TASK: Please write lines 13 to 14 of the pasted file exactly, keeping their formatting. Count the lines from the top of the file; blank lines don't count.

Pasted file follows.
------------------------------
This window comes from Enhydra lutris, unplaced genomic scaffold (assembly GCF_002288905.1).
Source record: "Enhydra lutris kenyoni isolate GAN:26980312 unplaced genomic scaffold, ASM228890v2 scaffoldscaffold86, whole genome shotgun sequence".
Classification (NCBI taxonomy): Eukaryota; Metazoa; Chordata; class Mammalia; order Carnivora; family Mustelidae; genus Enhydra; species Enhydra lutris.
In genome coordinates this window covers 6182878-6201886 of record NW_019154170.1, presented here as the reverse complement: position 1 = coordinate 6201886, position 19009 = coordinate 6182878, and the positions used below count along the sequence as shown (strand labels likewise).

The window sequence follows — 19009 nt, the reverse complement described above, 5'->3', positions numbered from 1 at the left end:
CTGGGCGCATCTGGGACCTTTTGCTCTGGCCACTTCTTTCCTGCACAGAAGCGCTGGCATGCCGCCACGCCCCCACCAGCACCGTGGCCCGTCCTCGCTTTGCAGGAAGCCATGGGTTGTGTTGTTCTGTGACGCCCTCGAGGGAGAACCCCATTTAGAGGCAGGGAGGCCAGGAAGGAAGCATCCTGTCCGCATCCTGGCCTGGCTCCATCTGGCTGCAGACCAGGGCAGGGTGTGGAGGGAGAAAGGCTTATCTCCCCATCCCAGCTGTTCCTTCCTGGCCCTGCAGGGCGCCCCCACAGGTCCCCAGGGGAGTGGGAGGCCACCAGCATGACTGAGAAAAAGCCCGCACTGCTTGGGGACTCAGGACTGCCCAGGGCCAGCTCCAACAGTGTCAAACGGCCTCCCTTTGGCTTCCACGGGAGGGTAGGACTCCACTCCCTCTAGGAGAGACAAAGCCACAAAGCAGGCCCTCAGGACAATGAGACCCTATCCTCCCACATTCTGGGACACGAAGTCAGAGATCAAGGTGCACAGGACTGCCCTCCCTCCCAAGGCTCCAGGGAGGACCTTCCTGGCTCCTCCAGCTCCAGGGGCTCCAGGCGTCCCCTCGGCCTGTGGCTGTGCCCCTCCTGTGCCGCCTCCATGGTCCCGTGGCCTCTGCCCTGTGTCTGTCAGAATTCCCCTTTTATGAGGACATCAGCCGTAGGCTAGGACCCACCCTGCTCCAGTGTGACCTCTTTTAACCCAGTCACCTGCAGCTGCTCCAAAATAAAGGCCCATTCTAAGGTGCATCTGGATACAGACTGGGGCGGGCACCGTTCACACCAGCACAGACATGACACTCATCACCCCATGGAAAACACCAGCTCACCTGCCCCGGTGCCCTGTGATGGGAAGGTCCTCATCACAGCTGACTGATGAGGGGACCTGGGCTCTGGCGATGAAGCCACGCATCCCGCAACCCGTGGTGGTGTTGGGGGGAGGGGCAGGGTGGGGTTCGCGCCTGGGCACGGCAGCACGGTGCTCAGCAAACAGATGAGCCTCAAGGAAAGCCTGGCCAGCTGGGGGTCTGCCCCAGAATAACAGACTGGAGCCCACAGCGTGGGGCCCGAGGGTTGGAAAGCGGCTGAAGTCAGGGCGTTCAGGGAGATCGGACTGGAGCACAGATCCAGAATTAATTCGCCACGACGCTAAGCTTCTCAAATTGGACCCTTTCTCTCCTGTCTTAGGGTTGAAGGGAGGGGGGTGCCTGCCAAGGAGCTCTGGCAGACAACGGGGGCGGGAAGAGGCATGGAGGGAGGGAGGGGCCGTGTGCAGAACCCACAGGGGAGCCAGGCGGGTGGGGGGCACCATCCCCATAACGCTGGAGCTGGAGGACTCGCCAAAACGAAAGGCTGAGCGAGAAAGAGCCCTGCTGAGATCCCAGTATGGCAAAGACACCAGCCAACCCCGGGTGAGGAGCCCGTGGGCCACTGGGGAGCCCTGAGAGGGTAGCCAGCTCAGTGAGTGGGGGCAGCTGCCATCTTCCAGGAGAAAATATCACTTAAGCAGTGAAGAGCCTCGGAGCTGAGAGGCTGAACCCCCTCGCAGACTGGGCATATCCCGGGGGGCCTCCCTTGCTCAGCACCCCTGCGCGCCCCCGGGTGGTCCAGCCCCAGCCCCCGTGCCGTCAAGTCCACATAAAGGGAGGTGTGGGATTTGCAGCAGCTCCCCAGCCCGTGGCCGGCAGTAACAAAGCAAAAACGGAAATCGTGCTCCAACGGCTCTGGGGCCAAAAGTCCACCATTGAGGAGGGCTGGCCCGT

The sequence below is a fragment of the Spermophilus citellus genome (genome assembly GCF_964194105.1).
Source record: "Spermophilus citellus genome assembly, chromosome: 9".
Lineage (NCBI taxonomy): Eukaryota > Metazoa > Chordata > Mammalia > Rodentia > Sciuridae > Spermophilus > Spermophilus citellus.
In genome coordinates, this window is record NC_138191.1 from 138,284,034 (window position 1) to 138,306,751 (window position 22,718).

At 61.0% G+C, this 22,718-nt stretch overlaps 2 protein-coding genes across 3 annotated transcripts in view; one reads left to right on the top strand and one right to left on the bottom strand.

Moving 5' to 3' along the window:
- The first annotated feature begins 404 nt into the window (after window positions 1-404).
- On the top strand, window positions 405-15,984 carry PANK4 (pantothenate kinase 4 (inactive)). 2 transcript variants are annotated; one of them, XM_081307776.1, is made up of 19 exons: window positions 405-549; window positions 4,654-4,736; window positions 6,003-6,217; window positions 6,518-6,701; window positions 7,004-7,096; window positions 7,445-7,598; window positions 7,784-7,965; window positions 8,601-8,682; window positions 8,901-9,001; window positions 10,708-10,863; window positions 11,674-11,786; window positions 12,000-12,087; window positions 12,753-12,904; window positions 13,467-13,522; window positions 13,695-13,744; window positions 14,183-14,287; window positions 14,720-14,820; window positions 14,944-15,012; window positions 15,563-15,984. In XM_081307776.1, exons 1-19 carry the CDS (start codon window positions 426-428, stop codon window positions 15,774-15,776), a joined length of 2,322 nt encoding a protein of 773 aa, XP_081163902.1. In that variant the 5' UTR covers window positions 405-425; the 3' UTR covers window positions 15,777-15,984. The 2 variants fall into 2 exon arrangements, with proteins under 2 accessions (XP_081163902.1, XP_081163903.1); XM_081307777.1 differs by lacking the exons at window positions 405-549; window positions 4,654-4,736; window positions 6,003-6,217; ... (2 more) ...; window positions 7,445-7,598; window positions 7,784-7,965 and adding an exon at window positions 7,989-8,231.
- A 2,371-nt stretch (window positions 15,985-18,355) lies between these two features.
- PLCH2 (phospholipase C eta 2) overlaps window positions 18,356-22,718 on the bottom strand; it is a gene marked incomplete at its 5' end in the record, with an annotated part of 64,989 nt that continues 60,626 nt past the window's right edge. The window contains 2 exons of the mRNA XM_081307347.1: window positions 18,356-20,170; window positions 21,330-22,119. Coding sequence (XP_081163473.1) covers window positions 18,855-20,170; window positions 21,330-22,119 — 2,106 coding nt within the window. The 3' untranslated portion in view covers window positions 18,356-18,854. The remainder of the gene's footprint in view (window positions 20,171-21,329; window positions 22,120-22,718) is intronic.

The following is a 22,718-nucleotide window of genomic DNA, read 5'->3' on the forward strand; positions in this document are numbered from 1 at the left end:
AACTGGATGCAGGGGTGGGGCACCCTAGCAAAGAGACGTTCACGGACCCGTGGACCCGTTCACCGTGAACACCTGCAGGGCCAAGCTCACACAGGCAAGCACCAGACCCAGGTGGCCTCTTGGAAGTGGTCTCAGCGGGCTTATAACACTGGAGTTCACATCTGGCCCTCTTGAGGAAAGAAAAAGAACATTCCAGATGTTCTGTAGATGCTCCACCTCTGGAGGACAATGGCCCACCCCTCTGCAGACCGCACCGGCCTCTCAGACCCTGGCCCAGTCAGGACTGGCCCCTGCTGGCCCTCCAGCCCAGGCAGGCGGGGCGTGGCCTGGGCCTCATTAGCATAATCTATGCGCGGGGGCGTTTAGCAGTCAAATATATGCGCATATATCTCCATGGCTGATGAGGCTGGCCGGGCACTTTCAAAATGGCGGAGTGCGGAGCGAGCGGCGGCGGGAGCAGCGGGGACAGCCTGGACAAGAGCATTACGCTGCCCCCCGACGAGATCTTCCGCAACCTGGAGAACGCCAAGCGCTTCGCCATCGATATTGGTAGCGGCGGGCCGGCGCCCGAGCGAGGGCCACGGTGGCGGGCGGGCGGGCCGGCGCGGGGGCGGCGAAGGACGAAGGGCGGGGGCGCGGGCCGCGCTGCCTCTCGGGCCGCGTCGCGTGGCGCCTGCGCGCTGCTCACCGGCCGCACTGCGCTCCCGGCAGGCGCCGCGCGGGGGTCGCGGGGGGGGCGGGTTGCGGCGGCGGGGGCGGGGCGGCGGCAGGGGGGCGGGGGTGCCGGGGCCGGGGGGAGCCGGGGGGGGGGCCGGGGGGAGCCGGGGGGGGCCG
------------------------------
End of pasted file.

- The first annotated feature begins 404 nt into the window (after window positions 1-404).
- On the top strand, window positions 405-15,984 carry PANK4 (pantothenate kinase 4 (inactive)). 2 transcript variants are annotated; one of them, XM_081307776.1, is made up of 19 exons: window positions 405-549; window positions 4,654-4,736; window positions 6,003-6,217; window positions 6,518-6,701; window positions 7,004-7,096; window positions 7,445-7,598; window positions 7,784-7,965; window positions 8,601-8,682; window positions 8,901-9,001; window positions 10,708-10,863; window positions 11,674-11,786; window positions 12,000-12,087; window positions 12,753-12,904; window positions 13,467-13,522; window positions 13,695-13,744; window positions 14,183-14,287; window positions 14,720-14,820; window positions 14,944-15,012; window positions 15,563-15,984. In XM_081307776.1, exons 1-19 carry the CDS (start codon window positions 426-428, stop codon window positions 15,774-15,776), a joined length of 2,322 nt encoding a protein of 773 aa, XP_081163902.1. In that variant the 5' UTR covers window positions 405-425; the 3' UTR covers window positions 15,777-15,984. The 2 variants fall into 2 exon arrangements, with proteins under 2 accessions (XP_081163902.1, XP_081163903.1); XM_081307777.1 differs by lacking the exons at window positions 405-549; window positions 4,654-4,736; window positions 6,003-6,217; ... (2 more) ...; window positions 7,445-7,598; window positions 7,784-7,965 and adding an exon at window positions 7,989-8,231.